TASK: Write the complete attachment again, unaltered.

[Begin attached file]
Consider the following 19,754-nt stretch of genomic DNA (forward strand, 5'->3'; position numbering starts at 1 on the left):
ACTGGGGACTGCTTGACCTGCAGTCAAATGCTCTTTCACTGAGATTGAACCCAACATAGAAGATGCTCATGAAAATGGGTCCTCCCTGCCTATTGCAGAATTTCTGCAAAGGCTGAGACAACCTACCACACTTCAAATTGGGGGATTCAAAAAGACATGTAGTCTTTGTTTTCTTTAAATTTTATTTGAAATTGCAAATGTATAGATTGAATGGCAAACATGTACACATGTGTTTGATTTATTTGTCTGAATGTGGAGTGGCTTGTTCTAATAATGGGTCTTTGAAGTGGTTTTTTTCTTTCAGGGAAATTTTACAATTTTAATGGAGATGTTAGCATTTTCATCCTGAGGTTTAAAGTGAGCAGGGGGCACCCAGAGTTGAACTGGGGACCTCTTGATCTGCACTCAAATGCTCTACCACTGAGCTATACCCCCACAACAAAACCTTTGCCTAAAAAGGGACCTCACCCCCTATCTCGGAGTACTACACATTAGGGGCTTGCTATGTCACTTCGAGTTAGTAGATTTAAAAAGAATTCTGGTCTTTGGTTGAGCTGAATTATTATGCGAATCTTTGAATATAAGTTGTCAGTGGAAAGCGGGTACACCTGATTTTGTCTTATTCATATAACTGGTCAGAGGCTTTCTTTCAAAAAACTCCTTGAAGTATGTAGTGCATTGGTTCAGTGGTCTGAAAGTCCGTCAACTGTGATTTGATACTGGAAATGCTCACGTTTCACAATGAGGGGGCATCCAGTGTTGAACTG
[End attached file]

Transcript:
Consider the following 19,754-nt stretch of genomic DNA (forward strand, 5'->3'; position numbering starts at 1 on the left):
ACTGGGGACTGCTTGACCTGCAGTCAAATGCTCTTTCACTGAGATTGAACCCAACATAGAAGATGCTCATGAAAATGGGTCCTCCCTGCCTATTGCAGAATTTCTGCAAAGGCTGAGACAACCTACCACACTTCAAATTGGGGGATTCAAAAAGACATGTAGTCTTTGTTTTCTTTAAATTTTATTTGAAATTGCAAATGTATAGATTGAATGGCAAACATGTACACATGTGTTTGATTTATTTGTCTGAATGTGGAGTGGCTTGTTCTAATAATGGGTCTTTGAAGTGGTTTTTTTCTTTCAGGGAAATTTTACAATTTTAATGGAGATGTTAGCATTTTCATCCTGAGGTTTAAAGTGAGCAGGGGGCACCCAGAGTTGAACTGGGGACCTCTTGATCTGCACTCAAATGCTCTACCACTGAGCTATACCCCCACAACAAAACCTTTGCCTAAAAAGGGACCTCACCCCCTATCTCGGAGTACTACACATTAGGGGCTTGCTATGTCACTTCGAGTTAGTAGATTTAAAAAGAATTCTGGTCTTTGGTTGAGCTGAATTATTATGCGAATCTTTGAATATAAGTTGTCAGTGGAAAGCGGGTACACCTGATTTTGTCTTATTCATATAACTGGTCAGAGGCTTTCTTTCAAAAAACTCCTTGAAGTATGTAGTGCATTGGTTCAGTGGTCTGAAAGTCCGTCAACTGTGATTTGATACTGGAAATGCTCACGTTTCACAATGAGGGGGCATCCAGTGTTGAACTG